Family Law Blog

Is a Sperm Donor a Legal Parent?

Posted by Megan Day on 18 Jul 2019

There are many ways to have a baby: traditional conception, IVF, surrogacy, adoption, sperm or egg donation in the clinical sense and sperm donation in the informal sense. With so many options, the law starts to become very complicated when considering who the baby’s parents are considered to be.

A recent case in the news about sperm donation is likely to have some parents out there suddenly very concerned about their rights, and the rights of their donor.

This case, Masson and Parsons & Ors (2019), uses a pseudonym to protect privacy. In this matter, a woman asked her good friend to donate sperm so that she could bear a child. He did so, by means of artificial insemination upon an informal agreement. The woman fell pregnant on the second attempt, and in 2007, the child was born. Later, in 2015, the mother and her de facto partner wished to relocate to New Zealand. The sperm donor sought to stop this occurring as it would significantly impact upon the child’s relationship with him and therefore, would not be in the child’s best interests.

The sperm donor and the mother were not in a romantic relationship and did not intend to conceive and raise the child together as a romantically-involved couple. However, they did both intend that the sperm donor would play a role in the child’s life, and given the large role he then played, he became “Dad” rather than merely a “sperm donor.”

It is not uncommon for informal sperm donors, or even clinical sperm and egg donors, to have a role in a child’s life. Even with many adoptions, biological parents continue to play a role in the child’s life in an ‘open adoption’ arrangement. So, how much interaction tips the balance from ‘donor’ to ‘parent’?

In Masson and Parsons & Ors the father was on the child’s birth certificate as the “father.” When he helped to conceive the child, he believed he was fathering a child for whom he would care and provide financial support for as a “father.” In this respect, he and the mother had extensive conversations about how co-parenting would work. He attended ultrasounds, the baby shower and the birth. From birth, the child spent regular time with him and later, regular overnight time. She refers to him as “Daddy” and always has. The father has provided financial support throughout the child’s life and has been involved in decisions regarding her health, education and matters of general welfare. He took her on holidays, and they spent special occasions together including Christmas and birthdays. The Court found that he and the child had an extremely close and secure attachment. The father even played “Dad” to the child’s younger sister, with whom the father had no biological connection.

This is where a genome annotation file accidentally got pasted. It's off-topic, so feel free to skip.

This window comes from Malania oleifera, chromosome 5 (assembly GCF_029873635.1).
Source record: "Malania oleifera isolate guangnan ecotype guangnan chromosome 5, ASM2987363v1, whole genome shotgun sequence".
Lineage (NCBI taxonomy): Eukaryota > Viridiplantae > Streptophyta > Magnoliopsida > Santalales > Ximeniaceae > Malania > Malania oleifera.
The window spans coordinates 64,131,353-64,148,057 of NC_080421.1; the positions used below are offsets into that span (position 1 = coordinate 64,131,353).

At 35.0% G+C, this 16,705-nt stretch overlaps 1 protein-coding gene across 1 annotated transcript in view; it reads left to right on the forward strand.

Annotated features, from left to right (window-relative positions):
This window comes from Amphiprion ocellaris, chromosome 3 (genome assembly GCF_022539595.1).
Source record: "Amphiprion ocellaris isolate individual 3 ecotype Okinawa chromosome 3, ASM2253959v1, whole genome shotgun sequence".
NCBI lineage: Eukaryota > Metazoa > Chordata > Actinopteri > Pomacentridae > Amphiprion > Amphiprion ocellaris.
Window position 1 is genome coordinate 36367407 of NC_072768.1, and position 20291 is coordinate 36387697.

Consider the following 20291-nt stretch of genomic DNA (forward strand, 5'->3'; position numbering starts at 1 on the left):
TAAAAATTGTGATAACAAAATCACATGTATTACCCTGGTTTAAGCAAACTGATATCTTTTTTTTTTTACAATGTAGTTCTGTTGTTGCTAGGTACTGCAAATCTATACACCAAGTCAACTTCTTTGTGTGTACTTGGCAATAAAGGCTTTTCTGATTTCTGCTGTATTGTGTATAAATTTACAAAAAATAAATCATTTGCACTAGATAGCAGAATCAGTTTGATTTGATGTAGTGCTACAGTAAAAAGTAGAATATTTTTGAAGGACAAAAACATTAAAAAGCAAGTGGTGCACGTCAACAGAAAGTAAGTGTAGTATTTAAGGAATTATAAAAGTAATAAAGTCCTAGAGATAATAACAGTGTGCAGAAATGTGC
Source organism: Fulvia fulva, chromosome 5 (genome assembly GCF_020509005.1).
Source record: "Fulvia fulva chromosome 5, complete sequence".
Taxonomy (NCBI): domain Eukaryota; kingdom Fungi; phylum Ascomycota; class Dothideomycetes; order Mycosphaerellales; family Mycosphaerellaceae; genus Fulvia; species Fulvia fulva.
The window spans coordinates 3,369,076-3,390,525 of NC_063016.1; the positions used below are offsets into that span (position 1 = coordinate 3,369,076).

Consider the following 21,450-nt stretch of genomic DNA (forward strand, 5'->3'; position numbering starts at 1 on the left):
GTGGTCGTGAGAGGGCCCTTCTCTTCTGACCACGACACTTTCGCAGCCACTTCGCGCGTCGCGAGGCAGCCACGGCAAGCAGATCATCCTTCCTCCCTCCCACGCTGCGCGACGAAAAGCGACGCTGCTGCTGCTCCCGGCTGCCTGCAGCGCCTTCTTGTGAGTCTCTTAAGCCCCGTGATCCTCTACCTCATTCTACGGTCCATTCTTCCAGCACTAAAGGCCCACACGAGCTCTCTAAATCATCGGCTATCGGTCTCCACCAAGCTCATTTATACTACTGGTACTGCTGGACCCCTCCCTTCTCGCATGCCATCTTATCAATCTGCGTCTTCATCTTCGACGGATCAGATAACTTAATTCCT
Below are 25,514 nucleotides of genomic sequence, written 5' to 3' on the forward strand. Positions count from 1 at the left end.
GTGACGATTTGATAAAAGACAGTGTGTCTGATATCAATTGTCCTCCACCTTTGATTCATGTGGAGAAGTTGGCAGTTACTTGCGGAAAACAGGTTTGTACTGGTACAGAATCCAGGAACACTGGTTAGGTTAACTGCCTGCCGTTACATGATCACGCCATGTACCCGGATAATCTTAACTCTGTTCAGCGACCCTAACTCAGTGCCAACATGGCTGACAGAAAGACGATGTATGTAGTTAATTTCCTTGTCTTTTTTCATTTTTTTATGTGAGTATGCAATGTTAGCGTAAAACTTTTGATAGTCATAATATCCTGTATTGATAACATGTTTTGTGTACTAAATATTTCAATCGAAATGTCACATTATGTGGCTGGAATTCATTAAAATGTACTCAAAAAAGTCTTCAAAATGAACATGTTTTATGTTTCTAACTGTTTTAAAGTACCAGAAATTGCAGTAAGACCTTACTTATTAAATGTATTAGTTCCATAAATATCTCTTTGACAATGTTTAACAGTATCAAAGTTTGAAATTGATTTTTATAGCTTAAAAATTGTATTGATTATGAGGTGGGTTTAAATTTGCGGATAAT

The trial judge found that the father was a legal parent of the child and made orders allowing for him to spend extensive time with the child and restraining the mother and her wife from relocating with the child to New Zealand. The appellate court of the Family Court disagreed and on 19 June the High Court reversed that decision and agreed that the father was a “parent” for the purposes of the Family Law Act.

The law of parentage is complicated and this decision required an in-depth analysis of both State and Federal legislation and the relationship between them.

What this case came down to, among other things, was the ordinary meaning of the term “parent.”

It was noted that the Family Law Act, when it uses the word ‘parent’, refers to a parent within the ordinary meaning of that word (except where expressly excluded). In that sense, the father provided his genetic material for the express purpose of fathering a child he expected to parent and has since followed through with this intention by undertaking a parenting role, to a significant degree. The role the father played was clearly that of a parent, and akin to the role of a separated parent in any traditional parenting arrangement.

Similar cases may have a different result because the ordinary use of the term “parent” involves a question of degree. If the father only saw the child occasionally, would he still be a parent? If he didn’t pay child support, would he be a parent? The result of a similar case would depend upon the specific circumstances.

If you, or someone you know, is concerned about a similar arrangement, please contact one of our Family Law experts for a consultation: